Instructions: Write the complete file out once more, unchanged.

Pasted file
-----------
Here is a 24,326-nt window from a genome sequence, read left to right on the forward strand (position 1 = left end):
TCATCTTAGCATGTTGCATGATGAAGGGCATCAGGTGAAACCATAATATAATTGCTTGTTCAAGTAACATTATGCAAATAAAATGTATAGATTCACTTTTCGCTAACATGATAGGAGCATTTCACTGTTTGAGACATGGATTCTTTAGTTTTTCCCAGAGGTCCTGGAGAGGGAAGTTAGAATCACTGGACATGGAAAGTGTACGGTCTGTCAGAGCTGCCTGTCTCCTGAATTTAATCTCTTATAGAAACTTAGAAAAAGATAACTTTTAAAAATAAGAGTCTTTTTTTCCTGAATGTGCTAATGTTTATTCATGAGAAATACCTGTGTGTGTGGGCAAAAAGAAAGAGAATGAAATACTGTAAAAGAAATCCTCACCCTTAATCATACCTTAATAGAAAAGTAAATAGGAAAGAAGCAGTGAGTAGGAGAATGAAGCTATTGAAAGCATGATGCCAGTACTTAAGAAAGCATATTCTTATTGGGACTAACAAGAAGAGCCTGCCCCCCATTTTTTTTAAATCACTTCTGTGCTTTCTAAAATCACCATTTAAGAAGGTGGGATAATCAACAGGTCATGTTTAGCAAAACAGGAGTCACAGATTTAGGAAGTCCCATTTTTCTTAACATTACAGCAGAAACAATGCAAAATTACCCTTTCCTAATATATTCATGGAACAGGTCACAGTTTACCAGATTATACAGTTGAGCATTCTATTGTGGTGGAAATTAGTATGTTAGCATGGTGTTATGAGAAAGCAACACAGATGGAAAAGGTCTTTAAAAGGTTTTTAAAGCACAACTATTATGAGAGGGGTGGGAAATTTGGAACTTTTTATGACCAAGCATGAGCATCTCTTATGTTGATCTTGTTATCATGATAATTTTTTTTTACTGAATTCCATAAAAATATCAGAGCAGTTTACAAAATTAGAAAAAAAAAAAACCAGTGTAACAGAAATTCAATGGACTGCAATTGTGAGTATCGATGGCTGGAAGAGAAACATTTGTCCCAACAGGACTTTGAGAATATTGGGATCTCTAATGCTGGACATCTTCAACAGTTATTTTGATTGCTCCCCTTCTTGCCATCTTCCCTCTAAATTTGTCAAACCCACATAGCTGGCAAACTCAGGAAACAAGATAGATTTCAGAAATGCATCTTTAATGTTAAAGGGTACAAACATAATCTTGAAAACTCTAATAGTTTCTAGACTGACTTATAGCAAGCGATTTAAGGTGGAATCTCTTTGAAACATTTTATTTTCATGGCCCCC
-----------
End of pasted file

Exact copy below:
Here is a 24,326-nt window from a genome sequence, read left to right on the forward strand (position 1 = left end):
TCATCTTAGCATGTTGCATGATGAAGGGCATCAGGTGAAACCATAATATAATTGCTTGTTCAAGTAACATTATGCAAATAAAATGTATAGATTCACTTTTCGCTAACATGATAGGAGCATTTCACTGTTTGAGACATGGATTCTTTAGTTTTTCCCAGAGGTCCTGGAGAGGGAAGTTAGAATCACTGGACATGGAAAGTGTACGGTCTGTCAGAGCTGCCTGTCTCCTGAATTTAATCTCTTATAGAAACTTAGAAAAAGATAACTTTTAAAAATAAGAGTCTTTTTTTCCTGAATGTGCTAATGTTTATTCATGAGAAATACCTGTGTGTGTGGGCAAAAAGAAAGAGAATGAAATACTGTAAAAGAAATCCTCACCCTTAATCATACCTTAATAGAAAAGTAAATAGGAAAGAAGCAGTGAGTAGGAGAATGAAGCTATTGAAAGCATGATGCCAGTACTTAAGAAAGCATATTCTTATTGGGACTAACAAGAAGAGCCTGCCCCCCATTTTTTTTAAATCACTTCTGTGCTTTCTAAAATCACCATTTAAGAAGGTGGGATAATCAACAGGTCATGTTTAGCAAAACAGGAGTCACAGATTTAGGAAGTCCCATTTTTCTTAACATTACAGCAGAAACAATGCAAAATTACCCTTTCCTAATATATTCATGGAACAGGTCACAGTTTACCAGATTATACAGTTGAGCATTCTATTGTGGTGGAAATTAGTATGTTAGCATGGTGTTATGAGAAAGCAACACAGATGGAAAAGGTCTTTAAAAGGTTTTTAAAGCACAACTATTATGAGAGGGGTGGGAAATTTGGAACTTTTTATGACCAAGCATGAGCATCTCTTATGTTGATCTTGTTATCATGATAATTTTTTTTTACTGAATTCCATAAAAATATCAGAGCAGTTTACAAAATTAGAAAAAAAAAAAACCAGTGTAACAGAAATTCAATGGACTGCAATTGTGAGTATCGATGGCTGGAAGAGAAACATTTGTCCCAACAGGACTTTGAGAATATTGGGATCTCTAATGCTGGACATCTTCAACAGTTATTTTGATTGCTCCCCTTCTTGCCATCTTCCCTCTAAATTTGTCAAACCCACATAGCTGGCAAACTCAGGAAACAAGATAGATTTCAGAAATGCATCTTTAATGTTAAAGGGTACAAACATAATCTTGAAAACTCTAATAGTTTCTAGACTGACTTATAGCAAGCGATTTAAGGTGGAATCTCTTTGAAACATTTTATTTTCATGGCCCCC